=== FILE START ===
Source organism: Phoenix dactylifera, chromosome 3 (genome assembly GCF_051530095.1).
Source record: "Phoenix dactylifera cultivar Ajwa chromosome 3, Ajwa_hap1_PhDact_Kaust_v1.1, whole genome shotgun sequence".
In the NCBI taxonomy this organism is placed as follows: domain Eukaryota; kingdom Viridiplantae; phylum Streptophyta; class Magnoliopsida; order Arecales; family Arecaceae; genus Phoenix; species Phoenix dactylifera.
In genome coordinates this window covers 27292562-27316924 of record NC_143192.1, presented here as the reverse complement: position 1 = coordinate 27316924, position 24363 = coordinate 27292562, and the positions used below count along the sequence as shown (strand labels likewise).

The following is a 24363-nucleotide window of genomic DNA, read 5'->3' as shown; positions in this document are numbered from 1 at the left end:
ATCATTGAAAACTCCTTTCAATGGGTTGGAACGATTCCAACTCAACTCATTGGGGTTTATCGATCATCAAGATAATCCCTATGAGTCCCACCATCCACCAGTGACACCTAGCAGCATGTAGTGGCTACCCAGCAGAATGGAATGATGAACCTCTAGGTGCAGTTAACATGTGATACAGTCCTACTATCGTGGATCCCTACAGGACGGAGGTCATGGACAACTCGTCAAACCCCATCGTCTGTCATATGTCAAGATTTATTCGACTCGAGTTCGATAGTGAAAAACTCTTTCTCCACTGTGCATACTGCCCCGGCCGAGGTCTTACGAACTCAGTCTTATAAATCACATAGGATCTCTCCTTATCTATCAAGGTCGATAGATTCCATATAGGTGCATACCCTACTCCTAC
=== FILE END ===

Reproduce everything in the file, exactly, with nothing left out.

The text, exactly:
Source organism: Phoenix dactylifera, chromosome 3 (genome assembly GCF_051530095.1).
Source record: "Phoenix dactylifera cultivar Ajwa chromosome 3, Ajwa_hap1_PhDact_Kaust_v1.1, whole genome shotgun sequence".
In the NCBI taxonomy this organism is placed as follows: domain Eukaryota; kingdom Viridiplantae; phylum Streptophyta; class Magnoliopsida; order Arecales; family Arecaceae; genus Phoenix; species Phoenix dactylifera.
In genome coordinates this window covers 27292562-27316924 of record NC_143192.1, presented here as the reverse complement: position 1 = coordinate 27316924, position 24363 = coordinate 27292562, and the positions used below count along the sequence as shown (strand labels likewise).

The following is a 24363-nucleotide window of genomic DNA, read 5'->3' as shown; positions in this document are numbered from 1 at the left end:
ATCATTGAAAACTCCTTTCAATGGGTTGGAACGATTCCAACTCAACTCATTGGGGTTTATCGATCATCAAGATAATCCCTATGAGTCCCACCATCCACCAGTGACACCTAGCAGCATGTAGTGGCTACCCAGCAGAATGGAATGATGAACCTCTAGGTGCAGTTAACATGTGATACAGTCCTACTATCGTGGATCCCTACAGGACGGAGGTCATGGACAACTCGTCAAACCCCATCGTCTGTCATATGTCAAGATTTATTCGACTCGAGTTCGATAGTGAAAAACTCTTTCTCCACTGTGCATACTGCCCCGGCCGAGGTCTTACGAACTCAGTCTTATAAATCACATAGGATCTCTCCTTATCTATCAAGGTCGATAGATTCCATATAGGTGCATACCCTACTCCTAC